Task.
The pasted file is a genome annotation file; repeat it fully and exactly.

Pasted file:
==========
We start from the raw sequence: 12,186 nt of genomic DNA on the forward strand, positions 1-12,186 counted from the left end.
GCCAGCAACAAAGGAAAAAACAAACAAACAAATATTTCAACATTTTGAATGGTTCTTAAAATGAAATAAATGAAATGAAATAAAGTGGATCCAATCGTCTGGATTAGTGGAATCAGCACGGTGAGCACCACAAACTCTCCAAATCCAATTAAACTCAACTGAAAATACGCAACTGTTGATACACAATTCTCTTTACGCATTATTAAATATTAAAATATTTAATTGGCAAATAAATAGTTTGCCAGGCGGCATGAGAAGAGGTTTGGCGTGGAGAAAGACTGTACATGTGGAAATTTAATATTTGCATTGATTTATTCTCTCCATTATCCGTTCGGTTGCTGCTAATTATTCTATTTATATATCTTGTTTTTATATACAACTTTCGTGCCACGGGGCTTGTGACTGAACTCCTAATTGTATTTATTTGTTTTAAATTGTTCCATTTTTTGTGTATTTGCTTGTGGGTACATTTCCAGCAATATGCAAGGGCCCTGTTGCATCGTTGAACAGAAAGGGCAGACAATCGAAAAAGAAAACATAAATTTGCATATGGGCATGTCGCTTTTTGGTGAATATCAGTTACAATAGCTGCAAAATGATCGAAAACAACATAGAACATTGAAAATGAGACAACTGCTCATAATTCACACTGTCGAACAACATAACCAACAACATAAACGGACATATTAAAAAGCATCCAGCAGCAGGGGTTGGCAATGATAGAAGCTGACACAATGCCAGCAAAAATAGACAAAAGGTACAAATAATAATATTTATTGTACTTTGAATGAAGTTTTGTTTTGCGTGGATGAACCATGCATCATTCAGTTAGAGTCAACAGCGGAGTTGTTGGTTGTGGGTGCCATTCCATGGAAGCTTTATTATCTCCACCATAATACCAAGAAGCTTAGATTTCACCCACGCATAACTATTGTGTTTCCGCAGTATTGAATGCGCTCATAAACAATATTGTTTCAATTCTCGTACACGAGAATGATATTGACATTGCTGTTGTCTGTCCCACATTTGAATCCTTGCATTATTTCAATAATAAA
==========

We start from the raw sequence: 12,186 nt of genomic DNA on the forward strand, positions 1-12,186 counted from the left end.
GCCAGCAACAAAGGAAAAAACAAACAAACAAATATTTCAACATTTTGAATGGTTCTTAAAATGAAATAAATGAAATGAAATAAAGTGGATCCAATCGTCTGGATTAGTGGAATCAGCACGGTGAGCACCACAAACTCTCCAAATCCAATTAAACTCAACTGAAAATACGCAACTGTTGATACACAATTCTCTTTACGCATTATTAAATATTAAAATATTTAATTGGCAAATAAATAGTTTGCCAGGCGGCATGAGAAGAGGTTTGGCGTGGAGAAAGACTGTACATGTGGAAATTTAATATTTGCATTGATTTATTCTCTCCATTATCCGTTCGGTTGCTGCTAATTATTCTATTTATATATCTTGTTTTTATATACAACTTTCGTGCCACGGGGCTTGTGACTGAACTCCTAATTGTATTTATTTGTTTTAAATTGTTCCATTTTTTGTGTATTTGCTTGTGGGTACATTTCCAGCAATATGCAAGGGCCCTGTTGCATCGTTGAACAGAAAGGGCAGACAATCGAAAAAGAAAACATAAATTTGCATATGGGCATGTCGCTTTTTGGTGAATATCAGTTACAATAGCTGCAAAATGATCGAAAACAACATAGAACATTGAAAATGAGACAACTGCTCATAATTCACACTGTCGAACAACATAACCAACAACATAAACGGACATATTAAAAAGCATCCAGCAGCAGGGGTTGGCAATGATAGAAGCTGACACAATGCCAGCAAAAATAGACAAAAGGTACAAATAATAATATTTATTGTACTTTGAATGAAGTTTTGTTTTGCGTGGATGAACCATGCATCATTCAGTTAGAGTCAACAGCGGAGTTGTTGGTTGTGGGTGCCATTCCATGGAAGCTTTATTATCTCCACCATAATACCAAGAAGCTTAGATTTCACCCACGCATAACTATTGTGTTTCCGCAGTATTGAATGCGCTCATAAACAATATTGTTTCAATTCTCGTACACGAGAATGATATTGACATTGCTGTTGTCTGTCCCACATTTGAATCCTTGCATTATTTCAATAATAAA